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World War 1 により Mind Map: World War 1

1. Sir Robert Borden

1.1. Liberal

1.1.1. Won Election

1.2. Pro-Conscription

1.3. Gave Vote or Supporters of Conscription

1.4. Believed in Large Scale Military involvement

1.5. Conscription needed to Keep Forces Overseas

1.6. Homelife Prices Raised, Shortages, Scarcity of Labour

1.6.1. Led to Strikes, Wartime Profiteering, Economic Uncertainty

1.7. Retired From Politics 1920, Soon Died

2. Henri Bourassa

2.1. Elected Parliament 1896

2.1.1. Liberal Under Robert Borden

2.2. Resigned Seat 1899

2.3. Left Politics 1907

2.4. French-Canadian Nationalist

2.5. Imposition of Conscription

2.6. Encourages Wealth and Industry

2.7. Founder French-Language Paper 1910

2.8. Opposed to Continental Integration

2.9. Beat Laurier Electorally

3. Sir Wilfrid Layrier

3.1. Canada's First French-Canadian Prime Minister (1896-1911)

3.2. Committed Nation Builder

3.3. Opposed Conscription

3.4. Believed in Effective Compromise

3.5. Successfully Handling of Serious Disputes

3.5.1. Language Education

3.5.2. Foreign Policy

3.5.3. Railways

3.5.4. Creation of Provinces

3.5.4.1. Addition Two Million People

3.5.5. Addition Two Million People

3.5.5.1. Mainly Immigrants

3.6. After Electoral Defeat Continued as Leader of the Opposition

3.7. Position Held Till Death (1919)

4. Causes of World War 1

4.1. Nationalism

4.2. Militarism

4.3. Assassination of Archduke Ferdinand

4.4. Mutual Defence Allainces

4.5. Imperialism

5. Ending Would War 1

5.1. Canada's Hundred Days Campaign Began

5.2. War's Fighting Wound Down

5.3. War Ended November 11, 1918

5.4. Agreement of Peace Reached

5.5. Over 8 Million Soldiers Died

5.5.1. 20 Million Wounded

5.6. Leaders of Triple Entente Laid Out Treaty

5.7. Signed Treaty Would Hopefully Cease Hostilities Forever

6. Conscription

6.1. 1917 Conscription Began

6.2. Voluntary Recruitment Failing

6.3. Sir Robert Borden Motioned Conscription

6.4. French-Canadians and Others Generally Opposed

6.5. English-Canadians and British Generally Supported

6.6. Conscription Raged Debate 1917-1918

6.7. During Election Liberals (Sir Robert Borden) Won

6.7.1. (Woman Given Right To Vote)

7. Halifax Explosion

7.1. Largest City in Atlantic Canada (1917)

7.2. Harbor Was The Heart of Halifax

7.3. Boat Collisions Were Frequent

7.4. Total Value of Explosives: $3,601,290

7.5. 9:04:35 Mont-Blanc Up In Flames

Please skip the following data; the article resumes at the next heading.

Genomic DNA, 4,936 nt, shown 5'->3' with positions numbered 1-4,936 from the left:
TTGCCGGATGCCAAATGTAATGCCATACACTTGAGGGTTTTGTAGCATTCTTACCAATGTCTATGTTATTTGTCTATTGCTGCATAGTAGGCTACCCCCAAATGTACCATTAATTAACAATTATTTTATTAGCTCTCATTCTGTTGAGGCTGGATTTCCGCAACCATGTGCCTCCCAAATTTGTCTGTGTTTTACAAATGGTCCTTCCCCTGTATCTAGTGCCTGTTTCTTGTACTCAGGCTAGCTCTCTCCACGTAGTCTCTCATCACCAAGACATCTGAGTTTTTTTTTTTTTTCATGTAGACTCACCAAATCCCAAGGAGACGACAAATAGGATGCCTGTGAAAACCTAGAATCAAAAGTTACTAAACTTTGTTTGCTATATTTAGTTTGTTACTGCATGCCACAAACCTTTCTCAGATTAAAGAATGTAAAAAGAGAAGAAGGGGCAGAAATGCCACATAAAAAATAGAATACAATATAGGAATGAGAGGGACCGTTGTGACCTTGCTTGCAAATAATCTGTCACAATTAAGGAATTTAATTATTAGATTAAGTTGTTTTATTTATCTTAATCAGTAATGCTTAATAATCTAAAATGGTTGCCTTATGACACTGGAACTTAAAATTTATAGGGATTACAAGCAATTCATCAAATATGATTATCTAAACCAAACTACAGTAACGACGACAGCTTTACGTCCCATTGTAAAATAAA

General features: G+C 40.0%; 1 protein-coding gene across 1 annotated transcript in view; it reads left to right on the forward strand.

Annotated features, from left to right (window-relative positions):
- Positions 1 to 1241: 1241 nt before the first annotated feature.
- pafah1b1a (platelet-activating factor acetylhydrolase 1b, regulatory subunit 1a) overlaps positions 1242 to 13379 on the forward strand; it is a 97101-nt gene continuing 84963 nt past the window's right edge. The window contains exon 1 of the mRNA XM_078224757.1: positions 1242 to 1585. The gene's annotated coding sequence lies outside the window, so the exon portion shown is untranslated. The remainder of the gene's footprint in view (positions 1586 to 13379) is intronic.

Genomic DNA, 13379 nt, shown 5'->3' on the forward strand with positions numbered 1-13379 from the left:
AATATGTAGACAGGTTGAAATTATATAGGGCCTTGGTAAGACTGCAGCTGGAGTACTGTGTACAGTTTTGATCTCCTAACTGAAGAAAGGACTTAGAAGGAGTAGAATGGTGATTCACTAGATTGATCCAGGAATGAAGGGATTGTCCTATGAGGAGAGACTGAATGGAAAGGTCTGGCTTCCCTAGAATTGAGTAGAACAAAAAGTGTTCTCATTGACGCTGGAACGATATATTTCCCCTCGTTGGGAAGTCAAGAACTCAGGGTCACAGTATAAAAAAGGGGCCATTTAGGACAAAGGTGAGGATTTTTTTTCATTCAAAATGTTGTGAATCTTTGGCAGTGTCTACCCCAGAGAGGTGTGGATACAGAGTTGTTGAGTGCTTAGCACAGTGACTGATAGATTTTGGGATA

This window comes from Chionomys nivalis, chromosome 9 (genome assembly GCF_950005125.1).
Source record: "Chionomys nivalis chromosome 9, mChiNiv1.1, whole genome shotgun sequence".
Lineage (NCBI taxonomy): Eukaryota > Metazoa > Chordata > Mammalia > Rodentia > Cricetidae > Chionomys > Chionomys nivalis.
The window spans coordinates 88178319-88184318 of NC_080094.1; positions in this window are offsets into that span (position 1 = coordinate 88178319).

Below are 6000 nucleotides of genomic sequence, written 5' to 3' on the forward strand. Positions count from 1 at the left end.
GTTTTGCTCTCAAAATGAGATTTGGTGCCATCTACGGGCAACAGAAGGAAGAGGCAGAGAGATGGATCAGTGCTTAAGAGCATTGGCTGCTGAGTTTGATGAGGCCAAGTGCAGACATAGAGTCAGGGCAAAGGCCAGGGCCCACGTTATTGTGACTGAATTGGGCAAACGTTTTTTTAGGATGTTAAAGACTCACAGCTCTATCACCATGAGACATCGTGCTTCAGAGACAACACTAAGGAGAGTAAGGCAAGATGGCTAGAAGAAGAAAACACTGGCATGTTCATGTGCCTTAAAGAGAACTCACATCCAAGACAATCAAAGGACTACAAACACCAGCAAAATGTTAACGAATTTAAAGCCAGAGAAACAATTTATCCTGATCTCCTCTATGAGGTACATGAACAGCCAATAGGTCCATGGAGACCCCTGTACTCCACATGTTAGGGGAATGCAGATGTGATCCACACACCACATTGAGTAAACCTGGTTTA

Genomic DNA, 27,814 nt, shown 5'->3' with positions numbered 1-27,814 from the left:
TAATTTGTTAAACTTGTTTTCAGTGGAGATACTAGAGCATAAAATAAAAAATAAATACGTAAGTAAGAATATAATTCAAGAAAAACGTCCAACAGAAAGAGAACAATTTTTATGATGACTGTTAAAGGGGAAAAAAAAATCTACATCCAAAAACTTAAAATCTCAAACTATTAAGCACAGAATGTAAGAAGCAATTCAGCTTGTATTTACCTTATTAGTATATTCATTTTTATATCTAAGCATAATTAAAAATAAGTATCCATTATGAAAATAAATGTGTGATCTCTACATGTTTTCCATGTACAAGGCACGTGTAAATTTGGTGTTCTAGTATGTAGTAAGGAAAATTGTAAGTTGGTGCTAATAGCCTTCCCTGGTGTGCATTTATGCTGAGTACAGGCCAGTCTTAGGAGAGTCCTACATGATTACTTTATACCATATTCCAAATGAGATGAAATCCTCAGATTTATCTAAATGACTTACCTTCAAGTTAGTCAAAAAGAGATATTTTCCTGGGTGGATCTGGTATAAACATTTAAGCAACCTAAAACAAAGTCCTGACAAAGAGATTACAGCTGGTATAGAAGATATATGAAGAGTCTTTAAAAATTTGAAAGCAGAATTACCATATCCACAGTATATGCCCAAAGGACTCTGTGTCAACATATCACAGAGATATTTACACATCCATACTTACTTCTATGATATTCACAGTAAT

7.6. Explosion Cloud Went 20,000 Feet Above City

7.7. Tsunami Lifted 18 Meters Above Harbour

8. Woman in World War 1

8.1. Were Nurses Overseas

8.2. Worked in Factories

8.3. Encouraged Men to Join War

8.4. Given the Vote

8.5. Held Country Together

9. Alliences

9.1. Russia & Serbia

9.2. France & Russia

9.3. Britain & France & Belgium

9.4. Germany & Austria-Hungary

9.5. Japan & Britian

10. Home Life / Troubled Economy

10.1. Increasing Unemployment

10.2. Military Spending

10.3. Country Dept

10.4. Difficult Living Arrangements

10.5. New Farmers

11. Battle of Ypres

11.1. April 22, 1915 - May 25, 1915

11.2. German Bayonet Attacks

11.3. Less Than Full Uniform

11.4. No Helmets

11.5. No Gas Masks

11.6. Jamming Ross Rifle

11.7. 6,000 Casualties

11.8. Baptism by Fire

11.8.1. New Weapons

11.8.2. Chlorine Gas

11.8.3. Machine guns

11.8.4. U-Boats

11.8.4.1. Used to carry out unrestricted warfare

11.8.4.2. Hard to track

11.8.4.3. Intensified Threat

12. New Weapons

12.1. Chlorine Gas

12.1.1. Used to Make Major Grounds

12.1.2. Chlorine Became Useless With Gas Masks

12.1.3. Deadly Without Protection

12.2. Railways

12.2.1. Ambulance Injured

12.2.2. Safest Travel

12.2.3. Large

12.2.4. Dirty

12.2.5. Claustrophobic Bunks

12.3. Aircraft

12.3.1. Spying Weapon

12.3.2. Carried Observer Camera

12.3.3. First Attempt of Air Attack

12.3.4. Slow

12.3.5. Lack of Power

12.4. Tanks

12.4.1. First Step Towards Mechanized Warfare

12.4.2. Quick Development

12.4.3. Met All Requirments

12.5. Machine Guns

12.5.1. Added Speed

12.5.2. Heavy, Hard to Move

12.5.3. Defensive & Battle Field Weapon

12.5.4. Jammed After Rapid-fire

12.6. U-Boats

12.6.1. Carried unrestricted warfare

12.6.2. Hard to Dectect

12.6.3. Intensified Threat

12.7. Zeplins

12.7.1. Further Flight

12.7.2. Fly High

12.7.3. Hard to Aim

12.7.4. Poor Visibility

13. Battle of Vimy Ridge

13.1. April 9, 1917 - April 12, 1917

13.2. Wearing Basic Clothing

13.3. Wounded Returned to Trenches

13.4. Millions of Shells Rained Down on British Arms

13.4.1. (Week of Suffering)

13.5. First Time All Four Divisions Fight Together

13.6. Arthur Currie's Leadership

13.7. The First Large Victory

13.8. 10, 602 Casualties

14. Battle of Passchendaele

14.1. July 31, 1917 - November 10, 1917

14.2. Symbol of Mud

14.3. Senseless Slaughter

14.4. Began Unrestricted Submarine Warfare

14.5. Comander Sir Douglas Haig

14.6. Swampy field , Holes Big Enough To Drown Men

14.7. Mud Gummed Up Rifles

14.8. Rain of Exploding Shells

14.9. 275, 000 Casualties

15. Battle of Somme

15.1. July 1, 1916 - November 18, 1916

15.2. Under Command of Sir Douglas Haig

15.3. Deep Dugouts

15.4. Under Quality Shells

15.5. British Generals Supplies Improper Weapons

15.6. Ineffective Tactics

15.7. French Demands Help

15.8. British Attacks Unprepared

15.9. 600, 000 Casualties